Welcome to Santo Ignico or as the locals call it, ‘St. Nacho’s’, a sleepy beachside town where people come to relax and start over. Z. A. Maxfield’s St. Nacho’s introduced the readers to her wonderful cast of characters and in the next two books, Physical Therapy and Jacob’s Ladder, the reader falls more in love with St. Nacho’s. Now the next chapter is coming in Book of Daniel and as a treat here is your first taste of it of St. Nacho’s, book 1. I hope you enjoy Santo Ignico or St. Nacho’s, where you will find peace of mind and a love worth fighting for.
St. Nacho’s by ZA Maxfield
Book 1 in series
Cooper has spent the last three years running from a painful past. He’s currently moving from town to town, working in restaurant kitchens, and playing his violin for tips. As soon as he starts to feel comfortable anywhere—with anyone—he moves on. He’s aware that music may be the only human language he still knows. Ironically, the one man he’s wanted to communicate with in all that time is deaf.
Shawn is part of a deaf theater group at the nearby college. Shawn wants Cooper as soon as they meet and he begins a determined flirtation. Cooper is comfortable with down and dirty sex, just not people. As far as Shawn is concerned, dirty sex is win-win, but he wants Cooper to let him into the rest of his life as well.
Cooper needs time to heal and put his past away for good. Shawn needs to help Cooper forgive himself and accept that he can be loved. Both men find out that when it comes to the kind of healing love can bring, the sleepy beachside town of Santo Ignacio, “St. Nacho’s” as the locals call it, may just be the very best place to start.
Publisher’s Note: This book contains explicit sexual content, graphic language, and situations that some readers may find objectionable: Anal play/intercourse, male/male sexual practices.
Sneak Peek into St. Nacho’s:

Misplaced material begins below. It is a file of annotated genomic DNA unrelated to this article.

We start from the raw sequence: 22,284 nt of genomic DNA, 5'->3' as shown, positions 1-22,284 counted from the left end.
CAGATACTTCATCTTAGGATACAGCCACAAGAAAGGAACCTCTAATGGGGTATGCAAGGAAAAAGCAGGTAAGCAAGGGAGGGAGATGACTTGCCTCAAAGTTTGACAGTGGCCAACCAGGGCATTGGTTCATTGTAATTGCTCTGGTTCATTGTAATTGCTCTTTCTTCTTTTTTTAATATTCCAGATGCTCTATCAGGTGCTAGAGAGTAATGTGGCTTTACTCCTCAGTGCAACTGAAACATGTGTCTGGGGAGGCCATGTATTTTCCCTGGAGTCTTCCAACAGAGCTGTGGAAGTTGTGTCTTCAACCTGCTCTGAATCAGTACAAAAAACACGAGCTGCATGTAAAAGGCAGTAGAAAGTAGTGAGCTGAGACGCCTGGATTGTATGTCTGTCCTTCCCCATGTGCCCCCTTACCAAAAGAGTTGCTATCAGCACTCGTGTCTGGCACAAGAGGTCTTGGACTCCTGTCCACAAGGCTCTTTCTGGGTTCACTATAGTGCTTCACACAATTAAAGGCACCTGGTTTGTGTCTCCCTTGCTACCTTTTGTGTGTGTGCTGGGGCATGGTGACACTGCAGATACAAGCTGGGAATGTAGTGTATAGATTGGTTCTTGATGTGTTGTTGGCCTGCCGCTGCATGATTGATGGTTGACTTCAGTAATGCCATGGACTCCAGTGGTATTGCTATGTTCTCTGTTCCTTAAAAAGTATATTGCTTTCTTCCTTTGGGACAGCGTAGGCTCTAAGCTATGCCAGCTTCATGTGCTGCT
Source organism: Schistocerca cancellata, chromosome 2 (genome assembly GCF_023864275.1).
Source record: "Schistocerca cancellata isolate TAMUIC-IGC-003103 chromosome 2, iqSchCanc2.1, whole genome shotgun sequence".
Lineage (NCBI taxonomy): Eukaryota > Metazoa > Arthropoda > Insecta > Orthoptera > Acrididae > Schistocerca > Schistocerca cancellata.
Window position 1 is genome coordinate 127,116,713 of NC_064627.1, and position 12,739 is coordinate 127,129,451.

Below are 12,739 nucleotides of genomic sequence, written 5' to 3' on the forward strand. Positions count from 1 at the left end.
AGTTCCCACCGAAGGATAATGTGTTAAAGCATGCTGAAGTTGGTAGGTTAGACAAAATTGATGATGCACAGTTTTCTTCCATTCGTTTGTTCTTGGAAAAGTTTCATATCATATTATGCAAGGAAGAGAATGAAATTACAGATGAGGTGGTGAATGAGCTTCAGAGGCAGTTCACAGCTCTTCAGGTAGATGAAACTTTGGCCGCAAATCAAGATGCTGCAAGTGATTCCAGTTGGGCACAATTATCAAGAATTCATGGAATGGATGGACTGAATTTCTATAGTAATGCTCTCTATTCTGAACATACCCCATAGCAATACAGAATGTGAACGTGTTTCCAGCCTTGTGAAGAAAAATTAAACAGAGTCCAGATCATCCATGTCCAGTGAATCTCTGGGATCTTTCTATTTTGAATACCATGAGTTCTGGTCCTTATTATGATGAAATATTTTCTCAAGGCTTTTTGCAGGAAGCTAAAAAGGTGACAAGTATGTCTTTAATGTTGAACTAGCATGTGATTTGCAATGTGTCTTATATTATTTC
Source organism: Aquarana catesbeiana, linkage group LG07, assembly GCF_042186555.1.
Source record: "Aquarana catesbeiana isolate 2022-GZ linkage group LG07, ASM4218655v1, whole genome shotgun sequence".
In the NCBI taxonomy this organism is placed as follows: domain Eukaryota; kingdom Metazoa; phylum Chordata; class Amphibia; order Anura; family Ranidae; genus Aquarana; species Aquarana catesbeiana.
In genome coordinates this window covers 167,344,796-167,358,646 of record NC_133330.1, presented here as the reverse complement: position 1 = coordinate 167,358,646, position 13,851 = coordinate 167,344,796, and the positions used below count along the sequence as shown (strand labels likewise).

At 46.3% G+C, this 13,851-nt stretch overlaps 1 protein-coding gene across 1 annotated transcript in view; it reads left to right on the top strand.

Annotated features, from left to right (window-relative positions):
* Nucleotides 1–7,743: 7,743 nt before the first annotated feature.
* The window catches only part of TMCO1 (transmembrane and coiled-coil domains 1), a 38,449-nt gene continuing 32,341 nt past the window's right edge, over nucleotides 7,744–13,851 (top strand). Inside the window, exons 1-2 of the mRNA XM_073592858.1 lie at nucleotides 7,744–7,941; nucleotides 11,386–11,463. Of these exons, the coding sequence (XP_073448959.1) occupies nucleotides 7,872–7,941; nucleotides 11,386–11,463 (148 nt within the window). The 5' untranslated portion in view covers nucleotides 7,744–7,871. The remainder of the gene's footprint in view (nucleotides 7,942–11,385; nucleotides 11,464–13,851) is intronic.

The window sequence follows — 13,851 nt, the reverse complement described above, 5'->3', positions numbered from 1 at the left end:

I grinned and turned away. Time to move on. Shawn’s gang was made up of people who shared a life like his. I knew the deaf community in the town where I grew up was insular and had its own social hierarchy. They were differently abled, and a man who made his life by his ears wouldn’t exactly be necessary or welcomed into their world.
I found my way back to Nacho’s and up into my small studio there. Somehow, with these four bare walls around me, I felt safer than I had in three years. It was a sanctuary of sorts and made me think I needed to find St. Ignatius and do whatever it is you do for saints. I just wanted to stay out of the harsh glare of public scrutiny, do my job, and then fade away like a sigh when it came time to relocate.
It wasn’t until that evening that I realized I’d blown the whole anonymity gig completely and that Shawn would inadvertently play a part in making me the center of controversy in sleepy St. Nacho’s.
I was playing “De Colores,” a mariachi tune as classic as margaritas on the fifth of May, when Shawn, who had the night off, and all his friends came in. Really, it was a quiet Thursday night at the bar, sometime between the dinner rush and the dancing that would follow when ten o’clock rolled around. I was beginning to enjoy this — the hour when I could play and chat with people I wouldn’t call friends, but acquaintances. They listened with enthusiasm, a lot of them, because they’d never had anyone play just for them. The old fancy French restaurant staple of a violinist who played romantic music for a table was as foreign a concept in St. Nacho’s as…well…a fancy French restaurant. I could already hear the difference the practice was making in the way I played, and I wasn’t immune to the siren’s song of my talent. I was getting better.